Coffin Plates – An Overlooked Genealogy Resource

Coffin Plates or plaques are a very unique resource for genealogists. Coffin plates are decorative metal plaques that contain the name and death date of the deceased.


1873 Coffin Plate from B. L. Massey Collection
1873 Coffin Plate from B. L. Massey Collection


Coffin Plates in North America

The oldest coffin plates date from around the 17th century and gained popularity in North America in the 19th century. When a loved one died, the family would hire a local blacksmith, a metalworker, a silversmith, or a coffin plate manufacturer to create a metal plaque and engrave it with details of the deceased person. Depending on the financial resources of the survivors, coffin plates ranged in size, metals used to create them, and how much information was engraved. Common metals used were lead, pewter, silver, brass, copper, zinc or tin.

For a basic funeral, a simple lead plate would be engraved with the name of the deceased, date of death and the age of the departed. The plate was then nailed to the lid of the coffin or propped up on the lid. Families with more money could afford a plate of a more expensive metal and a more elaborate design.

In the late 1840s the first machine made coffin plates began to appear. The earliest machine-made plates were simple shapes stamped out of a flat piece of metal. More elaborate shapes with intricate stamped designs began to appear and by the 1860s there were catalogues of shapes and designs that survivors could look through to choose the coffin plate they wanted.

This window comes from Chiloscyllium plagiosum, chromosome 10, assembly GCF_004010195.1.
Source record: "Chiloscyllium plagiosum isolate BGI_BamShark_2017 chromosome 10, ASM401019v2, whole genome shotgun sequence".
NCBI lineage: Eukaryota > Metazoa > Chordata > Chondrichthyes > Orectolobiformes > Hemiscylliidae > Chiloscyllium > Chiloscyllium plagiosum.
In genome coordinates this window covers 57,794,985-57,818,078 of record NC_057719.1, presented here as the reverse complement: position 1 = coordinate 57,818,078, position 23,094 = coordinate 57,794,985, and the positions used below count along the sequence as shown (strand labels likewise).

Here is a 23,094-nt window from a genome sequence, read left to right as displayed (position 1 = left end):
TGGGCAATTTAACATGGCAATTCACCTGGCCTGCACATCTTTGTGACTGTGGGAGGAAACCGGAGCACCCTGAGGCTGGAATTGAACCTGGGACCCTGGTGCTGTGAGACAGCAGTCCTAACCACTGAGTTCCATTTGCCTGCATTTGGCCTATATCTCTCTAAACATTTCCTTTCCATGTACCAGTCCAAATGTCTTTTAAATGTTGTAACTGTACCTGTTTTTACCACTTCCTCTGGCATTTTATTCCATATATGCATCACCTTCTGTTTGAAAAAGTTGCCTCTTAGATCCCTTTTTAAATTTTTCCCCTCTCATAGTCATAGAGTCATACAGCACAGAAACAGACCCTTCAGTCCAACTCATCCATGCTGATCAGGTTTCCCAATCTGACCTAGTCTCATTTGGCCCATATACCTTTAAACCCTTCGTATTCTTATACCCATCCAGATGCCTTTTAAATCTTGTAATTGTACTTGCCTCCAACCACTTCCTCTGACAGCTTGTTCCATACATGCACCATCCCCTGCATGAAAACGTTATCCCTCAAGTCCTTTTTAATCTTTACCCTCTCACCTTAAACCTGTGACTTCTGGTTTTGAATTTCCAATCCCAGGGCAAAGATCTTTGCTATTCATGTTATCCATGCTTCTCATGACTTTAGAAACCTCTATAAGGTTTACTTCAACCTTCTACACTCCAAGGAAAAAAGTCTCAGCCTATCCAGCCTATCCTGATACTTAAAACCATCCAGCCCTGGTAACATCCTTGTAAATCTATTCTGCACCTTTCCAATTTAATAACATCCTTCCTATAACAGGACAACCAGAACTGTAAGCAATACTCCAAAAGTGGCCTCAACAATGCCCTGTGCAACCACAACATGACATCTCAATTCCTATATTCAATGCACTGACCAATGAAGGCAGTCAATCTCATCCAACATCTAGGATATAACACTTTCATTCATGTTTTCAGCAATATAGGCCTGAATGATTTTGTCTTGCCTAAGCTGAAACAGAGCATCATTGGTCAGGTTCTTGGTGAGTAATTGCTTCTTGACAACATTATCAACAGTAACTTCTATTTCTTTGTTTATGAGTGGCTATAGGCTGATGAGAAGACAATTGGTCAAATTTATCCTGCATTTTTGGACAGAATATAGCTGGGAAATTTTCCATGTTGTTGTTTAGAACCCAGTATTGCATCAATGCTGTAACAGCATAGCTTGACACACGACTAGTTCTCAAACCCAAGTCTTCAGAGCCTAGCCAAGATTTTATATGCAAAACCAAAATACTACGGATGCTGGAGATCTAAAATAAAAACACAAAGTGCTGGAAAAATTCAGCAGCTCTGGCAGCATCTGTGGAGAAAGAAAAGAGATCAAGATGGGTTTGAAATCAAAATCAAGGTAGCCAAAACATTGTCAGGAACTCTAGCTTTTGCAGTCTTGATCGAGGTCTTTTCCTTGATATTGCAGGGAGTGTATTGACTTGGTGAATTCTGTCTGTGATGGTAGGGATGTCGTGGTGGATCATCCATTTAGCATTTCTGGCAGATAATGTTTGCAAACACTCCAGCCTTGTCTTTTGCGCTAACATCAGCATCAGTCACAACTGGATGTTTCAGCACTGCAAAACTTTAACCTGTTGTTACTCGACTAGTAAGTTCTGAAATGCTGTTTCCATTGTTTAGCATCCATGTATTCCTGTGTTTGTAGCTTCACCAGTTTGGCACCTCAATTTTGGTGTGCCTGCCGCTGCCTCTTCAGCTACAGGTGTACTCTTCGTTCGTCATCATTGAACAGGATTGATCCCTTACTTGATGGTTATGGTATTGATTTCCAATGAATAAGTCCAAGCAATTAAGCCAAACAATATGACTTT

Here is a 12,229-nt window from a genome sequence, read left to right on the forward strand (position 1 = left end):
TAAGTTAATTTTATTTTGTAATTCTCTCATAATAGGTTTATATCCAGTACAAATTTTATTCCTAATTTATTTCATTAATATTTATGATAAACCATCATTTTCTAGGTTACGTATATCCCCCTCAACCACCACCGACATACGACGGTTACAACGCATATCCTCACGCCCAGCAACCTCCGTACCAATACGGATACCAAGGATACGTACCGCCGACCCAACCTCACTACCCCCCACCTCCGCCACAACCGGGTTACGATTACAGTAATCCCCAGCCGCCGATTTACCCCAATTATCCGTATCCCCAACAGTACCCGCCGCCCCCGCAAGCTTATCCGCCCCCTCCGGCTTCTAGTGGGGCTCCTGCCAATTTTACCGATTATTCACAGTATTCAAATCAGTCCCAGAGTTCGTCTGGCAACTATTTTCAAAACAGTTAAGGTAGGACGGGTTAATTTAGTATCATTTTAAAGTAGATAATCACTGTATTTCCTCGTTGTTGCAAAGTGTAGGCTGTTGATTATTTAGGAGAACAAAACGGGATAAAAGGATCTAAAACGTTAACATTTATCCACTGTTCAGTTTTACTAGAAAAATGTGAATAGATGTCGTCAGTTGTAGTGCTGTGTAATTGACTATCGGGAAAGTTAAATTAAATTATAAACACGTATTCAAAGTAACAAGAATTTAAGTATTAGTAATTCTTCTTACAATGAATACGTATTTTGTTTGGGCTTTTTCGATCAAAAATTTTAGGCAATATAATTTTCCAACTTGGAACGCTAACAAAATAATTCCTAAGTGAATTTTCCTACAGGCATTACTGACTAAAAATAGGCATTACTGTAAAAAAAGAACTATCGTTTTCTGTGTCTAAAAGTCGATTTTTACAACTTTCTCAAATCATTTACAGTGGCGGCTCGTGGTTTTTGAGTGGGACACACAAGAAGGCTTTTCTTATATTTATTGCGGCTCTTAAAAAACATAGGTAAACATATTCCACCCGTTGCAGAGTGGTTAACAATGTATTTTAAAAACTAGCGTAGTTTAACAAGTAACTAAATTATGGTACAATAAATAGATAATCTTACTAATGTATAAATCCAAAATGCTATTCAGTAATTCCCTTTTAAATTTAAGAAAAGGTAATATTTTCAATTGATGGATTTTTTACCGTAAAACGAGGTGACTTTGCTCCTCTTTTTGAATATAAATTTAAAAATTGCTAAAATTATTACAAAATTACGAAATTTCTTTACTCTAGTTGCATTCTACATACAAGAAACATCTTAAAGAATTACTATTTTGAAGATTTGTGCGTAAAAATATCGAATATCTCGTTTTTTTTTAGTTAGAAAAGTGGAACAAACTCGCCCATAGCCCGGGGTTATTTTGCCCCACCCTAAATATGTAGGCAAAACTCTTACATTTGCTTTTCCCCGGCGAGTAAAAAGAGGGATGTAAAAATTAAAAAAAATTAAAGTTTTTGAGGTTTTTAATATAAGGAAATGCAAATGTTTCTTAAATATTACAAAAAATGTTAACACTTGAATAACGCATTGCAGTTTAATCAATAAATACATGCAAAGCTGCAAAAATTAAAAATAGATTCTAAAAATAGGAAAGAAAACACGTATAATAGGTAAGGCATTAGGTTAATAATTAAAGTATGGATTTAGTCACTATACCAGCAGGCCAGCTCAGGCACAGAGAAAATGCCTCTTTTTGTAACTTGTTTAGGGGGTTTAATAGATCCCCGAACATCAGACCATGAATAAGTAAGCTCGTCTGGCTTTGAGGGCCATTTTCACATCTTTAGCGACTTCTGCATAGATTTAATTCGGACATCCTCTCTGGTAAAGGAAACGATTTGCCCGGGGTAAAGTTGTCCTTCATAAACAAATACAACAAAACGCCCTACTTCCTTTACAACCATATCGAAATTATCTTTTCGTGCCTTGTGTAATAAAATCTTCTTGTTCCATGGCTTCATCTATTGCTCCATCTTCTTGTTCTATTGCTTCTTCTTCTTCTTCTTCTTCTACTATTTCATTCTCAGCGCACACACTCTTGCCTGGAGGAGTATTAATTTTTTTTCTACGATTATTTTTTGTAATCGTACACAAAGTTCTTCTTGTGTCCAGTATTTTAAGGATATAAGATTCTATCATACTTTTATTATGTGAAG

1848 Coffin Plate from B. L. Massey Collection
1848 Coffin Plate from B. L. Massey Collection


By the middle of the 19th century almost every family could afford to have a coffin plate put on the coffin of their loved one. During this time period it was a common practice to display the coffin plate on a wooden stand on the lid of the coffin. Sometimes it was placed on a nearby table along with a photo of the deceased. The family then  took the coffin plate home as a remembrance of their loved one. Many such plates were tucked away in drawers and passed on in families but others were framed and hung on walls in the home. 

This practice of taking the coffin plate home started in the early 1840s and was particularly popular in the North Eastern United States - Maine, Massachusetts, Vermont, New Hampshire, New York, Connecticut and Rhode Island. This practice peaked circa 1880 to 1899 and by the 1920s it had fallen out of favour.

Coffin Plates in the United Kingdom

In England the small decorative coffin plates popular in North America were not used as much. English burials for the more famous or wealthy inhabitants usually had a large breastplate attached to the deceased's coffin. These breastplates, usually 12 to 15 inches in height, were meant to be buried with the coffin and the only time you will see them is if a cemetery has to be relocated.

Breast Plate from United Kingdom from B.L. Massey Collection
Breast Plate from United Kingdom from B.L. Massey Collection


In that case, graves are dug up and coffins removed to be transported to their new location. Occasionally the attached breastplates are removed and you will sometimes find them for sale to collectors. They were often made of brass or copper and had ornate shapes such as shields.